Italy is to present a mandatory delay between screening Italian films in theaters and be shown on streaming services like Netflix, with the aim of protecting its local film industry.
The law comes after the thorny subject bred its head at the Venice Film Festival this year, where some movies came from US streaming awards, Netflix or Amazon, including the winner of the Golden Lion of the festival "Rome".
Mexican filmmaker Alfonso Cuaron was the first of Netflix to win a major prize at the festival. Thanks to the festival's success, it will begin releasing theaters around the world on November 21 and then on Netflix on December 14.
In contrast, the Cannes Film Festival of France chose only to accept films with a guaranteed cinema release, with the aim of protecting the theaters.
French law says there must be a period of 36 months between the time the movie is shown in theaters and when it can be viewed by streaming or on-demand subscription service (SVOD).
The result is that streaming producers have to wait 36 months before they can view their movies on their platform if they also show them in theaters.
As a result, the Venice Festival drew several famous directors with products to flow, including the Cohn brothers, Paul Greengrass and Quaron, who could not compete with Cannes, and caused rivalry among many in the Italian film industry.
They attacked what they saw as an attack on movie theaters, saying that each festival winner should be available to the general public more than just Netflix subscribers.
The Italian film industry turned to Culture Minister Alberto Bonisoli to rule on this matter and introduce a law that establishes a "statutory window" between cinema and the liberation of the current.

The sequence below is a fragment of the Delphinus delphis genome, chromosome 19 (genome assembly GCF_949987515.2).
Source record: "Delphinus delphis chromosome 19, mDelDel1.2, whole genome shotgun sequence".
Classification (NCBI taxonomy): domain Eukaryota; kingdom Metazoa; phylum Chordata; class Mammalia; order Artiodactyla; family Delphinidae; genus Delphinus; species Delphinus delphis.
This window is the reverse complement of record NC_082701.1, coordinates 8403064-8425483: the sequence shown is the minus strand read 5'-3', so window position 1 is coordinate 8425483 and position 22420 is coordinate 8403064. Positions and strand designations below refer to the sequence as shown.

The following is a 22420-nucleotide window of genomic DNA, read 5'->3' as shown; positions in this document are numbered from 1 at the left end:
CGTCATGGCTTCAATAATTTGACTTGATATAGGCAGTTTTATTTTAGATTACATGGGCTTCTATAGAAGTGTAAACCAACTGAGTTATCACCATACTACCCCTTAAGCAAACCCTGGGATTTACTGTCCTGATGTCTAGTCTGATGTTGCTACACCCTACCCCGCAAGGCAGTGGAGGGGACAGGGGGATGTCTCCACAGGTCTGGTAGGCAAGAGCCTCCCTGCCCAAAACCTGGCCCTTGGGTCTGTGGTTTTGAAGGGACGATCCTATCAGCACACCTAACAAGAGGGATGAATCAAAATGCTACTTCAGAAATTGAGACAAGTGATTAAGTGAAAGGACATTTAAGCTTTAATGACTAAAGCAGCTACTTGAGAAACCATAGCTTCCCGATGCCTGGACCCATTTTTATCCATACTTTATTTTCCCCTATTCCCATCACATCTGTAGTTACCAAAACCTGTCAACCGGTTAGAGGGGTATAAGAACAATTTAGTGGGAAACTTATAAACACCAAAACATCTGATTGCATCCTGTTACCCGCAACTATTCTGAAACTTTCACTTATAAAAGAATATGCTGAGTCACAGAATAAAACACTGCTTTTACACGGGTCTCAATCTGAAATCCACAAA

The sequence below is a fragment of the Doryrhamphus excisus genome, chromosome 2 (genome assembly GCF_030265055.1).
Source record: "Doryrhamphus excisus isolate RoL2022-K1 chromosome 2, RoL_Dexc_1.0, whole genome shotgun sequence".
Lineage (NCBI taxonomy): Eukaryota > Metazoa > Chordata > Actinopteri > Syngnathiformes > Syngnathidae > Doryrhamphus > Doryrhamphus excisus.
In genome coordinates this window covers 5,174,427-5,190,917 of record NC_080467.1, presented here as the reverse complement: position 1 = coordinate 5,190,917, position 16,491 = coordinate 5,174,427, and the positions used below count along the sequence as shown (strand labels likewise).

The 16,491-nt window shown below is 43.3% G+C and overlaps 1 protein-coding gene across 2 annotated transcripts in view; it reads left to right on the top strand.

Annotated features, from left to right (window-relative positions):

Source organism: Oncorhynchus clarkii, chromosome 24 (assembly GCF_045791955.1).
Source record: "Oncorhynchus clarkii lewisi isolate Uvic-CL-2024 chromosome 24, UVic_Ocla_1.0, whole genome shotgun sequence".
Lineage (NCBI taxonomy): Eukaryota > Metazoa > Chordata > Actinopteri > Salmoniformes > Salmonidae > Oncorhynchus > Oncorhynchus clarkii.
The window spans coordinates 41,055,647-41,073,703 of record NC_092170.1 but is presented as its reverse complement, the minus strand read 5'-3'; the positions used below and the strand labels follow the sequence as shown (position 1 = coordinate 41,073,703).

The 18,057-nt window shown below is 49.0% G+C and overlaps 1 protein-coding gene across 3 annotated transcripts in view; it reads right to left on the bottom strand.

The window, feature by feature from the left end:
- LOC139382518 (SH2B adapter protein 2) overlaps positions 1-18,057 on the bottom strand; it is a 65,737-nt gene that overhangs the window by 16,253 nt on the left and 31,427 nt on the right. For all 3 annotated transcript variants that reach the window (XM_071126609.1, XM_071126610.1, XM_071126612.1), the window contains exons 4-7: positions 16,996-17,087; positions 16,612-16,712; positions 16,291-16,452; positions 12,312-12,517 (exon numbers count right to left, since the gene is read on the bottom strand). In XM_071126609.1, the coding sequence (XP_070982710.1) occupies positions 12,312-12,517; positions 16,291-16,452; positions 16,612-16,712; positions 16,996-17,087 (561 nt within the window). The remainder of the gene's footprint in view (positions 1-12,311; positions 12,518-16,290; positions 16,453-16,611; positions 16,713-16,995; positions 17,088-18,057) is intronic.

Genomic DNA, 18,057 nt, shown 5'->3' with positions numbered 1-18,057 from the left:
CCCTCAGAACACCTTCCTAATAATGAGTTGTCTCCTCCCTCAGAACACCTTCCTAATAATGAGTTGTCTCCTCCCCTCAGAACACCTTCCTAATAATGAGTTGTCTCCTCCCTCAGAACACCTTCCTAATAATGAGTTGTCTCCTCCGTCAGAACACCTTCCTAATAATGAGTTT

France's 36-month condition is the most rigorous in the world, with most other countries deciding on their own, or allowing studios, producers and broadcasters to negotiate on a case-by-case basis.
Bonsoli, in a five-star anti-establishment movement, announced this week the new law, already committed by the Italian press, "Anti-Netflix," which requires all Italian films to be shown in theaters before they flow.
The law anchors the current practice of delay of 105 days and adds some flexibility, as the delay can be cut to 60 days for films shown in fewer than 80 theaters or less than 50,000 people in the first three weeks.
"With this order, we are pushing some movies to go directly, or more quickly, towards easier commercialization," Bonisoli said.
At the same time "it is important to protect the theaters, which to maintain the need for films needed that can ensure income."
The head of the Italian association Agis, Carlo Fontana, said the new law protects against "unfair competition (from streaming services), which could have created a dangerous cycle."
"Running giants such as Netflix are making a lot of money in Italy without creating jobs, while their (budget) policies are far from transparent," said Francesco Scotelli, the former mayor of Rome who runs Italian cinema and the Orkist association.
Nevertheless, he told the newspaper "Il Massagro": "Blocking Netflix's path or other platforms, which will only increase in number, is an illusion as useless."
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